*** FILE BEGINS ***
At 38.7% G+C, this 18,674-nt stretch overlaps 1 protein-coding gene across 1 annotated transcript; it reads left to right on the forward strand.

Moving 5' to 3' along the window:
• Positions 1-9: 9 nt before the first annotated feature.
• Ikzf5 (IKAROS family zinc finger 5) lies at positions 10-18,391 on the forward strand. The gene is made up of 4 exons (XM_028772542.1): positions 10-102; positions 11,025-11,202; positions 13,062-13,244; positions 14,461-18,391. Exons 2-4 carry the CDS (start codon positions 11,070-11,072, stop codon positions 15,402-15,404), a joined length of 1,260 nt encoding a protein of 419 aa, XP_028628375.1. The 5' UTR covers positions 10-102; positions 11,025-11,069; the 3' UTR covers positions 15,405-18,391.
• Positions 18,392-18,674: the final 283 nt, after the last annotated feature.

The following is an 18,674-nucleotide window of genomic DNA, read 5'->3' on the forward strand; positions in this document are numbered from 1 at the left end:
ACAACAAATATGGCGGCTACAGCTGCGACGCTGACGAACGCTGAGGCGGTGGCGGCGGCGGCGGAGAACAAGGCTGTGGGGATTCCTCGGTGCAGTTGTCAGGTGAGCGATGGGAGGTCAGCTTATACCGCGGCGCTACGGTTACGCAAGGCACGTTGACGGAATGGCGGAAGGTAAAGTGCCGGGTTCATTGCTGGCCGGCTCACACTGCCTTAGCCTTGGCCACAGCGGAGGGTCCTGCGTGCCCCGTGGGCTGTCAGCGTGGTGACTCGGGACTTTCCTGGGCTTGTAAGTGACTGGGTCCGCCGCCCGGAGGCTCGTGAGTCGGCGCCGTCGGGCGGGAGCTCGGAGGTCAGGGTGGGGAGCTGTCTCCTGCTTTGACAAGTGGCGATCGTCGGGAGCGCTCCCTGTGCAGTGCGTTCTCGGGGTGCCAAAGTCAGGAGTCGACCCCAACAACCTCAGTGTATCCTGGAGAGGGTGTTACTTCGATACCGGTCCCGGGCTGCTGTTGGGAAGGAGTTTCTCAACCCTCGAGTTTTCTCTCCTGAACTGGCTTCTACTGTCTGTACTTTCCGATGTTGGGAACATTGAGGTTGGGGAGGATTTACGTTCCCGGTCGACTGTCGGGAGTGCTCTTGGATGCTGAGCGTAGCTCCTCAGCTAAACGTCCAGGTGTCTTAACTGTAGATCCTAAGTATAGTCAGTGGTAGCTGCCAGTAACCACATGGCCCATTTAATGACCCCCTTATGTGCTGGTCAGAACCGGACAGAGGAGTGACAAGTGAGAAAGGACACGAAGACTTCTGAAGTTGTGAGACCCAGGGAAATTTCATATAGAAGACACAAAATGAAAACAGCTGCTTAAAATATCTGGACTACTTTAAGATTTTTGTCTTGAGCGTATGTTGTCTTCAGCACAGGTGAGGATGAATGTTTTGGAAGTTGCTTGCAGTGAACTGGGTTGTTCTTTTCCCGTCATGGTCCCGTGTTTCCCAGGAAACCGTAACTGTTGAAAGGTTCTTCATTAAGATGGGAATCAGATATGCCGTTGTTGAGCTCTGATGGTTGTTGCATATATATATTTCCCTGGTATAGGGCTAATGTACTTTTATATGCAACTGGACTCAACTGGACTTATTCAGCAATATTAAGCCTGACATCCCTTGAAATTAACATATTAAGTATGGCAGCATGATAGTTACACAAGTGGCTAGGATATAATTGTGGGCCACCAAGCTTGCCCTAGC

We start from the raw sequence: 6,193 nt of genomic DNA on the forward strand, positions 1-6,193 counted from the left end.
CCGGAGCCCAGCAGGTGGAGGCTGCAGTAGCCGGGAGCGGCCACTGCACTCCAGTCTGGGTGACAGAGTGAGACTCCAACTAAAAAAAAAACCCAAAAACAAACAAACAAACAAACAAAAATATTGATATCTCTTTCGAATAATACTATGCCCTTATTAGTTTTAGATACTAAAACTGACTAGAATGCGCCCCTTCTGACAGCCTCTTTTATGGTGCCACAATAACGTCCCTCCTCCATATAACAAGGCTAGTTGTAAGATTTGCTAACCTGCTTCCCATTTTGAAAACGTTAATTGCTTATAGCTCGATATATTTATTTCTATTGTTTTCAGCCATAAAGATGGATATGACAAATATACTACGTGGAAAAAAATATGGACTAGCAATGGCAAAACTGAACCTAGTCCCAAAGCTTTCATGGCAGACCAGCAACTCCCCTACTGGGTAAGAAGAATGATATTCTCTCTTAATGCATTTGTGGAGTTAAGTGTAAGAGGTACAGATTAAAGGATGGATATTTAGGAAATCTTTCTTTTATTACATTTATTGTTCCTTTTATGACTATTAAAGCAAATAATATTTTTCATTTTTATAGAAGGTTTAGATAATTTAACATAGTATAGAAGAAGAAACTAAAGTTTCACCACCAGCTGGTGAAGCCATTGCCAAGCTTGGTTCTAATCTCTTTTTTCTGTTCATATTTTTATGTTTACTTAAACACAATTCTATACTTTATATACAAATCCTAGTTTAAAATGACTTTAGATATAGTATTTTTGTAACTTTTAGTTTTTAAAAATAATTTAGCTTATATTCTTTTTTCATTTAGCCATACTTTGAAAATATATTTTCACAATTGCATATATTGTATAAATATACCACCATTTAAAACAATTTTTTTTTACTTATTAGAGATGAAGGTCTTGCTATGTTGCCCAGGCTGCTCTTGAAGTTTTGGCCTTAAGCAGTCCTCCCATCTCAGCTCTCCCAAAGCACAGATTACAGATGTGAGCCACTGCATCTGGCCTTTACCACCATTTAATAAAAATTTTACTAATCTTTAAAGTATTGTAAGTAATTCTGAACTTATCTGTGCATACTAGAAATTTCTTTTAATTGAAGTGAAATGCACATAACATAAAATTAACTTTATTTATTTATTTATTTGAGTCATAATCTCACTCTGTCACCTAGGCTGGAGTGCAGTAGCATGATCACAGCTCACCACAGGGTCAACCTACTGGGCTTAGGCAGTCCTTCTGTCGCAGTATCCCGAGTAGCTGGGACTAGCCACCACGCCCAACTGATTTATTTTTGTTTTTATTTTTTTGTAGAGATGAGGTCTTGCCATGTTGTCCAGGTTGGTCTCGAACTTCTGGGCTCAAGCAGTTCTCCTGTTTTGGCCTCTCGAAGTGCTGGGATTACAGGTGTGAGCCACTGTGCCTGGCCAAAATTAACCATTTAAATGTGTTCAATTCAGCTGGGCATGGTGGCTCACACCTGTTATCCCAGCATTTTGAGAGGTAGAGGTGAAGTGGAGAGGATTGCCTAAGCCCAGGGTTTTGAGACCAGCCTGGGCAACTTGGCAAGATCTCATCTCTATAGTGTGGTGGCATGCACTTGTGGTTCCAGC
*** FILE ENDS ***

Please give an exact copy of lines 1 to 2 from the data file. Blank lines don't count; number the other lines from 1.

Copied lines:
At 38.7% G+C, this 18,674-nt stretch overlaps 1 protein-coding gene across 1 annotated transcript; it reads left to right on the forward strand.

Moving 5' to 3' along the window: